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OPINION: Uncertainty abounds for Brexit Britain

The consequences have been immediate. The economic impact of Brexit is most obvious in the depreciation of the sterling. It weakened 12% vis-à-vis the euro and the US dollar in the wake of the referendum result, as investors concluded that leaving the largest internal market in the world would probably be a structural headwind for the UK economy.

Currency windfall

However, it’s not all bad news as a weaker pound helps exporters. This explains the strength of the UK economy after the Brexit verdict and the continued (albeit slow) growth in GDP. The benefit to exporters is one reason why the FTSE 100 has not been adversely affected by Brexit. The majority of its constituents, collectively worth £1.7trn, are either major exporters, or conduct the majority of their business outside the UK.

Although a weaker pound is positive for UK exporters, it has also raised the price of imports, particularly food. Subsequently, an important effect of Brexit has been a significant rise in inflation towards levels around 3%, far above the Bank of England’s 2%-target. Real incomes are now declining, as British workers are not compensated for the rise in inflation with pay rises, due to companies remaining cautious amid the increased economic uncertainty.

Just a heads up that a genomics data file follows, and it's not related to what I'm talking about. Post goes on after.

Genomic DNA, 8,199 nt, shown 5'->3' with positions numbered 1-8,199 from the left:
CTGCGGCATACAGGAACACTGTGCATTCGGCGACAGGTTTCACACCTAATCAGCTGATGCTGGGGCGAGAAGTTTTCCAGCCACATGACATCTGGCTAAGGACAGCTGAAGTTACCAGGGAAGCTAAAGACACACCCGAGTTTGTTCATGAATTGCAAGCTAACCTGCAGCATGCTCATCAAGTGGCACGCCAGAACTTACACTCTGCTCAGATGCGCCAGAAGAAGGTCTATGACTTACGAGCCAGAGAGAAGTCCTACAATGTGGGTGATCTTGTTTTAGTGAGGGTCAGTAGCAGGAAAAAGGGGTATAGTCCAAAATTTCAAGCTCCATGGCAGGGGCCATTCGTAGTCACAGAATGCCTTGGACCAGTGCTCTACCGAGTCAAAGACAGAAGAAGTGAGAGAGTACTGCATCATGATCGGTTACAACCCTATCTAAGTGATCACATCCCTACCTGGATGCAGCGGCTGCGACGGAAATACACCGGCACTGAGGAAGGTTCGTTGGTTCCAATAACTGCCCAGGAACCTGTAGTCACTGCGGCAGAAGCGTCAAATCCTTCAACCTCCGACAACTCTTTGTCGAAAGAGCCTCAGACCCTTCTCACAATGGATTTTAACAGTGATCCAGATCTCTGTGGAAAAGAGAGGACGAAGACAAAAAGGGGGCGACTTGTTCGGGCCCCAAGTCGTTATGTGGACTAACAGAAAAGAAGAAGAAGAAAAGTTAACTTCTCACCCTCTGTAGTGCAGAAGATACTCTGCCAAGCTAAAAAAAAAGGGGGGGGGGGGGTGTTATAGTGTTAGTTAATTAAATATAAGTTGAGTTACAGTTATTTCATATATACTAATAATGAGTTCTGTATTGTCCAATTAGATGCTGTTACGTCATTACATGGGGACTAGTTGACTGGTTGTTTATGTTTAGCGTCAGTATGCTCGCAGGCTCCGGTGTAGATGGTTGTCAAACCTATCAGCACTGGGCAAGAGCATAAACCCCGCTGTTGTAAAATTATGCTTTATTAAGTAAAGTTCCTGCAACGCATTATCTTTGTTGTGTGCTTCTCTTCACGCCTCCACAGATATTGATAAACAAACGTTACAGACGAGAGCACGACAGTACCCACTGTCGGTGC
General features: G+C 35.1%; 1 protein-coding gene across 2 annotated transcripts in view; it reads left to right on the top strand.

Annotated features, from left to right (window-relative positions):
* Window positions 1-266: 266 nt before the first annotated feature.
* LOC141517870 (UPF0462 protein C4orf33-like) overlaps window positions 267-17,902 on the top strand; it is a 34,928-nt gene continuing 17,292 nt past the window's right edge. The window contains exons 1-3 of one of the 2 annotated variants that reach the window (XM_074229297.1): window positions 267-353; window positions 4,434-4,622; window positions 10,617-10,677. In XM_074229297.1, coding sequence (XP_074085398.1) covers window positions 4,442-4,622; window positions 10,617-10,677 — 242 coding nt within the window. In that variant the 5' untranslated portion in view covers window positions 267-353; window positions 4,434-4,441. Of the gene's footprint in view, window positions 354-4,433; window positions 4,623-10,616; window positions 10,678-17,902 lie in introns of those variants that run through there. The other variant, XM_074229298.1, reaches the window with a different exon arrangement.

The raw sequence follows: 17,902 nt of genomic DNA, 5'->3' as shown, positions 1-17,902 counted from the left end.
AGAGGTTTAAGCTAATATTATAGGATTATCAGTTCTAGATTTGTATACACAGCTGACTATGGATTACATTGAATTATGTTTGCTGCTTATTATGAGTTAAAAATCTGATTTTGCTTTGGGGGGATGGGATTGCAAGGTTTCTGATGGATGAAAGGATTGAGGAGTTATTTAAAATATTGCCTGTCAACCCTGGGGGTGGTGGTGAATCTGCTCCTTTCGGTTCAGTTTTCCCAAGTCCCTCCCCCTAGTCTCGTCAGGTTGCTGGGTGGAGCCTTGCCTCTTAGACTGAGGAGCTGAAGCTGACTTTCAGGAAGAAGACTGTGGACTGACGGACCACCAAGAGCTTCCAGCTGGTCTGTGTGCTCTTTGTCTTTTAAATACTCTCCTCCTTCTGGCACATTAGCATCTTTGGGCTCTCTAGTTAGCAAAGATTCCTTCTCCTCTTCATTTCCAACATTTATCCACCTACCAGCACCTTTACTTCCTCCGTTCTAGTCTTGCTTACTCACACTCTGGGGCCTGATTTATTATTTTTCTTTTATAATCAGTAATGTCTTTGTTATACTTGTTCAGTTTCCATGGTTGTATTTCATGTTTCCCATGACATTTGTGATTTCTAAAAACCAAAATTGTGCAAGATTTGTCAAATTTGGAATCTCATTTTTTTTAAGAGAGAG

The kindness of strangers

The weaker pound has also led to an improvement in the balance of payments, as the higher value of exports exceeds the value of imports. Still, the UK is running a trade deficit of around 2% of GDP, and continues to depend on the “kindness of strangers”, according to Bank of England (BoE) Governor Mark Carney.

Rising inflation and a weakening pound pose a dilemma for the BoE’s Monetary Policy Committee, which is becoming more and more divided on the wisdom of keeping interest rates unchanged from the present base rate of 0.25%. Carney said recently that policymakers could lift rates if business investment rises.

Against the background of a weakening economy and lower real household incomes, it is unlikely that the BoE has a lot of leeway to hike rates, but given the rhetoric since the June election, a modest rate hike in the course of this year cannot be ruled out. 

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